“As a result of changes in creatine homeostasis across the lifecycle, particularly as it relates to estrogen, creatine supplementation appears to provide many potential benefits for females. Creatine use has consistently demonstrated improvements in muscle and brain PCr levels, resulting in improvements in strength and exercise capacity. When combined with resistance training, creatine further augments body composition and bone mineral density, particularly in post-menopausal females. Creatine supplementation has also been shown to improve mood and cognition.”


About the author.


Justin Buckthorp is a Kinetica Ambassador, a Health and Performance specialist and founder of 360 Health and Performance, a company passionate about helping people thrive. Justin has over 20 years’ experience working in clinics, professional sport, and corporate wellness, as well as extensive training in preventative health, functional medicine, strength & conditioning, and human performance.

Justin holds an MSc in Personalised Nutrition from Middlessex University and has a vast range of experience in numerous fields. He was an educator in the fitness industry delivering courses for the National Academy of Sports Medicine in the UK, has supported Team Europe in Ryder Cup events since 2008, and has sat on the European Tour Medical Advisory Board since 2009.

Justin is motivated by helping others achieve their goals, and in 2012 he founded 360 Health & Performance which leverages technology and education to help people in sport, the workplace, and healthcare. Justin also continues to support PGA, European Tour, LPGA Tour and LET golfers, which includes helping Justin Rose win the US Open in 2013, Olympic Gold in 2016, the Fedex Cup in 2018, and go from a world ranking of 70 in 2009 to world number one in 2019.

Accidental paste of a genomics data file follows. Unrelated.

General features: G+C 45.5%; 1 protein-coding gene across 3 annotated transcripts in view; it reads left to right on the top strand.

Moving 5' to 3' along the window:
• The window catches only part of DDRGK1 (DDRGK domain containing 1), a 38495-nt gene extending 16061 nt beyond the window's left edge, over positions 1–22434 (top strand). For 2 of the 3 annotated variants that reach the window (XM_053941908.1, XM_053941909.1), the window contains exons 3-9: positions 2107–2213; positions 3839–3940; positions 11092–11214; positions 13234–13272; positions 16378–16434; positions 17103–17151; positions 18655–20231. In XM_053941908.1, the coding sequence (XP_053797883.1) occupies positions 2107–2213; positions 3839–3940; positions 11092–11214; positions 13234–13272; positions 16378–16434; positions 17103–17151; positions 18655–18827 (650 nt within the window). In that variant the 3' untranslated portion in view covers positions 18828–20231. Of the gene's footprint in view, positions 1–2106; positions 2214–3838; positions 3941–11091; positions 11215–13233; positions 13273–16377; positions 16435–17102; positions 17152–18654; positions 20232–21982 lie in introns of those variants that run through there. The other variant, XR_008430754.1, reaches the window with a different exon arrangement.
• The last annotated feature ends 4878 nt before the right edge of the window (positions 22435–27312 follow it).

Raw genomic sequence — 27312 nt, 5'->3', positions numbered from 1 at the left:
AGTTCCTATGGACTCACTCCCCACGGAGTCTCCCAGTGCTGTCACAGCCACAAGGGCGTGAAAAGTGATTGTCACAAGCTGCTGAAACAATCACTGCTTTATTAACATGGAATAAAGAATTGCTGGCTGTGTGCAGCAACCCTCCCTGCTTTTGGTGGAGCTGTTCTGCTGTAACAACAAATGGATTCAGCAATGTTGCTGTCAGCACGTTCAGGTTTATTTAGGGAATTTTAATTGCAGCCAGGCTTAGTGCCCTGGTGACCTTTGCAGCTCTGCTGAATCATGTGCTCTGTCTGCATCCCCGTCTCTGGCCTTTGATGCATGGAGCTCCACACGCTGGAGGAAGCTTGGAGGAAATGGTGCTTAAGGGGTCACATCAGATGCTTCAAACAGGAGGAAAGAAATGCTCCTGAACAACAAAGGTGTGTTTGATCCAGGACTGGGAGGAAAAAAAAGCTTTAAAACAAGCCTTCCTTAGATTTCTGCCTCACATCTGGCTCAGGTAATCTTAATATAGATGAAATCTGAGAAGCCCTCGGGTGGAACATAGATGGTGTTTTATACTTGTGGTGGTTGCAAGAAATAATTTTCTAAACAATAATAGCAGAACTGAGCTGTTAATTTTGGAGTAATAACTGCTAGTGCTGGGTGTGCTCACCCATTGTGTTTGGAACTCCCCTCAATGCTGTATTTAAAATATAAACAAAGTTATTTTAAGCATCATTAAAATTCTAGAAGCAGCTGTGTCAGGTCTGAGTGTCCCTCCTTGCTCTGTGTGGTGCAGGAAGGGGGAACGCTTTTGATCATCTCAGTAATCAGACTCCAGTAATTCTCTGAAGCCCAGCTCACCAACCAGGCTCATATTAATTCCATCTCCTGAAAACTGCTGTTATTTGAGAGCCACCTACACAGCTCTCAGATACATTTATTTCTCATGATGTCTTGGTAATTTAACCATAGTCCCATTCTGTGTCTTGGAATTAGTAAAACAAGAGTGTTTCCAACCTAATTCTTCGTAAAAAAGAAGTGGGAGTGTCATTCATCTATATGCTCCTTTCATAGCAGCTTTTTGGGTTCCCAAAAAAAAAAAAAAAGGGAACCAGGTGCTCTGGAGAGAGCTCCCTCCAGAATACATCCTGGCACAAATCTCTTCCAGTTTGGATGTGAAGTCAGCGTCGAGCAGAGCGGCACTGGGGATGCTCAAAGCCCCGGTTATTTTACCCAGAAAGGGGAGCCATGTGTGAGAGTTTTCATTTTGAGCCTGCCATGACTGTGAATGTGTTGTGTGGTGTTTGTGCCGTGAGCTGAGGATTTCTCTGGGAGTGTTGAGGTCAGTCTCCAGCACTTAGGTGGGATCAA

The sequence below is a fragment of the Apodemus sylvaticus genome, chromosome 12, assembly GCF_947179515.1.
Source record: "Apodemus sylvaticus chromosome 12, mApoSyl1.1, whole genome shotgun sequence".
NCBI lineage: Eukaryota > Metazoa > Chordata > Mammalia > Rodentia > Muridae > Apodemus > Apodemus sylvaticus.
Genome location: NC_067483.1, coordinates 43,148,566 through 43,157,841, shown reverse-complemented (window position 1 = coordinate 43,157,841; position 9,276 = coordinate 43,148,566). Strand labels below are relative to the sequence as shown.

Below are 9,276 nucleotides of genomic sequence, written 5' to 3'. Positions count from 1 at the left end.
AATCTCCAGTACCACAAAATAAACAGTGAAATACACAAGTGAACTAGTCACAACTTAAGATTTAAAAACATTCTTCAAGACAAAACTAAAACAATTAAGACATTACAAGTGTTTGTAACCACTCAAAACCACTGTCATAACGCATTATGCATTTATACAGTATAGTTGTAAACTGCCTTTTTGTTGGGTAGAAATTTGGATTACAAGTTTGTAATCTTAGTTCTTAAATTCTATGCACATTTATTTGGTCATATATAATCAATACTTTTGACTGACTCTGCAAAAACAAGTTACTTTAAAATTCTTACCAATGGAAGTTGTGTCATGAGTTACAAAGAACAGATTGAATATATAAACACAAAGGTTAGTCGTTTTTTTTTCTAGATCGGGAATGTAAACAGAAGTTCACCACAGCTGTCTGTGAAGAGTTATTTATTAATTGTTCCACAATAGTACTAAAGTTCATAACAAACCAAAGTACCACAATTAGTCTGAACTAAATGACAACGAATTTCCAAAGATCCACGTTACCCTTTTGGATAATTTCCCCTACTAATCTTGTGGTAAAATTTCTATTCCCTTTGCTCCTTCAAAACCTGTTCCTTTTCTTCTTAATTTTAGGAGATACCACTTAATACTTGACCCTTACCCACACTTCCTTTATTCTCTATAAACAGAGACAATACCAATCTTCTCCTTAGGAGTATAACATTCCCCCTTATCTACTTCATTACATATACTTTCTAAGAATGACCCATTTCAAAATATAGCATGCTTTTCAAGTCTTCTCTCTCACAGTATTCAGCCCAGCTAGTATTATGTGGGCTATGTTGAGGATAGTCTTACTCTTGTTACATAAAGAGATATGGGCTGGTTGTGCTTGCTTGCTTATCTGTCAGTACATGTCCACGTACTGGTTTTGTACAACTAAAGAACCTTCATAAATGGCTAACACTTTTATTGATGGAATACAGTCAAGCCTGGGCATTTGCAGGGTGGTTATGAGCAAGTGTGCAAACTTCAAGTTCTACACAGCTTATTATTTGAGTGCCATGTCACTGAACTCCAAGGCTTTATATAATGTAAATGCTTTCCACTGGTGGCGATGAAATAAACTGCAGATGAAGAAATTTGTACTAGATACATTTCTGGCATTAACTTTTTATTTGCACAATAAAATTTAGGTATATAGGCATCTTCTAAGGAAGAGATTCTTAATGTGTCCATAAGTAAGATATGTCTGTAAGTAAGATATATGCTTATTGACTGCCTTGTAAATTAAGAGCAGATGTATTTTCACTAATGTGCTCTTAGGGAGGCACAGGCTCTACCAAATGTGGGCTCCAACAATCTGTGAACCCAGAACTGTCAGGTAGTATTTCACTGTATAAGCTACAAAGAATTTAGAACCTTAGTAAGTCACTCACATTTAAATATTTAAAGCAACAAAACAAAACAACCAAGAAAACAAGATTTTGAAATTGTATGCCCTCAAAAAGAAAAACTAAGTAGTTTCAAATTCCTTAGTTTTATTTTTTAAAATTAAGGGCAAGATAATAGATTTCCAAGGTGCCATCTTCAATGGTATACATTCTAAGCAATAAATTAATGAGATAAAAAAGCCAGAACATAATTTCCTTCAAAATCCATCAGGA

[1] Kreider, R. B., D. S. Kalman, J. Antonio, T. N. Ziegenfuss, R. Wildman, R. Collins, D. G. Candow, S. M. Kleiner, A. L. Almada and H. L. Lopez (2017). "International Society of Sports Nutrition position stand: safety and efficacy of creatine supplementation in exercise, sport, and medicine." J Int Soc Sports Nutr 14: 18. 

[2] Kerksick, C. M., S. Arent, B. J. Schoenfeld, J. R. Stout, B. Campbell, C. D. Wilborn, L. Taylor, D. Kalman, A. E. Smith-Ryan, R. B. Kreider, D. Willoughby, P. J. Arciero, T. A. VanDusseldorp, M. J. Ormsbee, R. Wildman, M. Greenwood, T. N. Ziegenfuss, A. A. Aragon and J. Antonio (2017). "International society of sports nutrition position stand: nutrient timing." J Int Soc Sports Nutr 14: 33. 

[3] Heaton, L. E., J. K. Davis, E. S. Rawson, R. P. Nuccio, O. C. Witard, K. W. Stein, K. Baar, J. M. Carter and L. B. Baker (2017). "Selected In-Season Nutritional Strategies to Enhance Recovery for Team Sport Athletes: A Practical Overview." Sports Med 47(11): 2201-2218.